Common Core and Clarity

The Massachusetts Common Core Curriculum implementation starts this coming school year.  As a District Team, we’ve looked at how the standards are expressed with increased attention to Focus, Coherence, Clarity and Rigor.  In Lowell, we began our look at the new standards by defining exactly what these four terms mean. One idea that has stuck with me as we work on preparing materials for our colleagues is that  the standards are not “intended to be new names for old ways of doing business. They are a call to take the next step….”

Where this becomes apparent is in looking at clarity as applied to the Common Core. I’ve been taking these standards apart since early June now, and each time it amazes me at how clearly each grade levels’ responsibilities for student learning is spelled out.

As a Third Grade example, our former Frameworks (2000, 2004) 3.N.10 asks students to “Add and subtract (up to four-digit numbers) and multiply (up to t2o-digit numbers by a one-digit number) accurately and efficiently”.  This standard corresponds to the Common Core 3.NBT.2, “Fluently add and subtract within 1,000 using strategies and algorithms based on place value, properties of operations, and/or the relationship between addition and subtraction.”

For me the new standard is truly packed with specifics. Fluently add should mean that no matter what the strategy, students can perform the operation without hesitation.

Using strategies and algorithms based on place value does not mean the standard algorithm — in fact the standard algorithm does not become specified until later grade levels (Grades 4 & 5).  What this standards tells us – clearly – is that all students need to be able to perform addition and subtraction within the thousands place using relationships – such as friendly number strategies – or using a process reliant on place value (decomposing and then adding partial sums for instance).

While we may have students who are ready to record these problems using a standard algorithm, unless the student thoroughly understands and can explain the use of the standard algorithm – thereby demonstrating that the student is ready to use a standard algorithm – the student should use some other process for computation. Blindly applying a process without the knowledge of the what and why is no longer accepted.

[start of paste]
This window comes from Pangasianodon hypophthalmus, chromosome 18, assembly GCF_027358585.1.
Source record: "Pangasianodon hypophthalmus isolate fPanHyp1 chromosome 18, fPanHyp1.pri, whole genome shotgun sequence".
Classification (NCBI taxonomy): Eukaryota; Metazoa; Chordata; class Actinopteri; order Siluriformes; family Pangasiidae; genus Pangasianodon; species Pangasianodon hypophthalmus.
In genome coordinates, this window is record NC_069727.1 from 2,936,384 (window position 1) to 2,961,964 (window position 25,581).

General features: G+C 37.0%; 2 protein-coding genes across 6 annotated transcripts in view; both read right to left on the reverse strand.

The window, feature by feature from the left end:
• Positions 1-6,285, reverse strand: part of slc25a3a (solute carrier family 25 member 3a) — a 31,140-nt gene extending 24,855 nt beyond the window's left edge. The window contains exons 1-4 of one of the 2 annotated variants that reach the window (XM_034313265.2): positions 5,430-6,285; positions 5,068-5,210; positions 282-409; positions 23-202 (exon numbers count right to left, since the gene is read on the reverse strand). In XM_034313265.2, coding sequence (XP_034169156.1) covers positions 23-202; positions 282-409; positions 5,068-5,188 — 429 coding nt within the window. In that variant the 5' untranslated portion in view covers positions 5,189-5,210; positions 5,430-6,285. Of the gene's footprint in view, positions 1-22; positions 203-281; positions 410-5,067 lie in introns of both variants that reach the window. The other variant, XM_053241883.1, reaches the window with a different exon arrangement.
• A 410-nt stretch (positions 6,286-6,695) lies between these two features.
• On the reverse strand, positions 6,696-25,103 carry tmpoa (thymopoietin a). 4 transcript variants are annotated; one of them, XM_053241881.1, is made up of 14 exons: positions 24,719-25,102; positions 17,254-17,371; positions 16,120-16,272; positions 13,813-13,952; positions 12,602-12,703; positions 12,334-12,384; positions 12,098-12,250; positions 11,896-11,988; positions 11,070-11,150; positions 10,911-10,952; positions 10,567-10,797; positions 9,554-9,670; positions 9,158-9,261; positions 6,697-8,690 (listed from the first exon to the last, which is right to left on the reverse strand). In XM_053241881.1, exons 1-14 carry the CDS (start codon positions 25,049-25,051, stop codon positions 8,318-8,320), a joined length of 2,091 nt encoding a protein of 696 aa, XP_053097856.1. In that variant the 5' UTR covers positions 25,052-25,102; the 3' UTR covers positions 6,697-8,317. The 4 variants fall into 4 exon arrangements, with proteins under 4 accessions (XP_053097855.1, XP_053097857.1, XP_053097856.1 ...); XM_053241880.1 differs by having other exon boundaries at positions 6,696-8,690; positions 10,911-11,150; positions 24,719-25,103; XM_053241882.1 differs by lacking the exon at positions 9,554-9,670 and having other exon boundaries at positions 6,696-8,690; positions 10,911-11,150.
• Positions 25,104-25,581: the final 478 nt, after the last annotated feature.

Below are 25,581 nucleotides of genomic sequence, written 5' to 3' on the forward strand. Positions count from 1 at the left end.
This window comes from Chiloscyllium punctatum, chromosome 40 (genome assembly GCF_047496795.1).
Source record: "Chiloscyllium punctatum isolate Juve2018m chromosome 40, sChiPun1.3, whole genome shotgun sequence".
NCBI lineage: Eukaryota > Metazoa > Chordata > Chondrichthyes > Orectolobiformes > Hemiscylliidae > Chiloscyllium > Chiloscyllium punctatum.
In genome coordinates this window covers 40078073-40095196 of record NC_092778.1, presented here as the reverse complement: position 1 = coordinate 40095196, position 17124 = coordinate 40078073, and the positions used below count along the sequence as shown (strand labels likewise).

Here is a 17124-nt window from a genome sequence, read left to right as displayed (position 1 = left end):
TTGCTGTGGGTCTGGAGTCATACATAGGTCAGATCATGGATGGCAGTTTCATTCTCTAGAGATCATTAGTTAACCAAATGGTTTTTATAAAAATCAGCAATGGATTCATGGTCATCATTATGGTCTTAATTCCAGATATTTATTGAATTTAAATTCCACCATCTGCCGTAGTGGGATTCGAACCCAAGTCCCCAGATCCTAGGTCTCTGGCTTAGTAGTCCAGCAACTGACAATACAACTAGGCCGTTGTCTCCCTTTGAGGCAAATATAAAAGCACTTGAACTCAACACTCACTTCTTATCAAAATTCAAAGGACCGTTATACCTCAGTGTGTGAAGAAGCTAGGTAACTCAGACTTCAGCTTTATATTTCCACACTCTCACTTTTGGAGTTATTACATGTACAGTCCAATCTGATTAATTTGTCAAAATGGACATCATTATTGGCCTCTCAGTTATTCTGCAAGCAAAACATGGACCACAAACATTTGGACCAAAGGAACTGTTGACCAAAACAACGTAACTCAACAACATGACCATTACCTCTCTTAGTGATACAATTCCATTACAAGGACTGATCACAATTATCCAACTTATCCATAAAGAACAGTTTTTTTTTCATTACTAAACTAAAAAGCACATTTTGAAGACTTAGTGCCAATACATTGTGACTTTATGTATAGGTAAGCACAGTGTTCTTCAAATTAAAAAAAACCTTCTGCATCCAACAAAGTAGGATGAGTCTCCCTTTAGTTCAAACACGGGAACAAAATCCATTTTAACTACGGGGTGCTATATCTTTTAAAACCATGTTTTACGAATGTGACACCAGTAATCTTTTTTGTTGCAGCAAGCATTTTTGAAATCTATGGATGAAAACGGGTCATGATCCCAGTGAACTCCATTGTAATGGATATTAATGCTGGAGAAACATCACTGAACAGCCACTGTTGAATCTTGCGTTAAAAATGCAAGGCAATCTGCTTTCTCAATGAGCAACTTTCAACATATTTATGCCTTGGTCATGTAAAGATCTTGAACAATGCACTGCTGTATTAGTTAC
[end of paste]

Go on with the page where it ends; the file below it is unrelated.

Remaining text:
To me, this is refreshing – a recognition that understanding and comprehending a mathematical topic with depth, and rigor is of importance.  The wording itself of the standard is clear and direct.

As we explore the Common Core, we discover that there is much more clarity about the level, or depth of thinking, to which we need to bring our students. And that is a good thing.

D5 and Barometer Kids

One of the most powerful and admirable things about Gail and Joan – the Sisters – is how they openly share their teaching life.  They don’t preach that they have all the answers, and anyone who has spent more than a nanosecond in a classroom knows that absolutely no one can have all the answers. Teaching is organic; it changes from day to day and sometimes from minute to minute. It changes from year to year as well as the culture of the classroom is fluid and dependent on the humans that make up the class.

According to The Sisters, one of their most frequent troubleshooting queries is about children who don’t seem to develop the stamina required during independent work periods.  Fake reading, avoidance tactics (bathroom visits, taking FOREVER in the bathroom), whatever you call these behaviors, the kids aren’t reading and are often sucking away valuable teaching and learning time.

Joan and Gail call these kids “barometer” kids — depending on which way they are going directly impacts the entire atmosphere in the classroom.Last year I think I had quite a few kids who could make or break the learning in the day. Some of this distraction was a cry for attention and some was something deeper. Whatever the cause – attention or organic — the impact on all of us in the room was immense.  Here’s a link to what they have to say about one of their students who had difficulty building stamina.

The Daily Five structure demands that children learn to own some of the responsibility for their own learning — and that includes building the stamina it will take so that I, the teacher, will not always need to be the ring-master.

It will take a bit of trust for me to let go, to trust that my students are capable of learning how to do just that — to be trusted to make good learning choices without me getting in the middle of things.

We will all be learning new things this school year.

Daily Five and Neuro Brain Function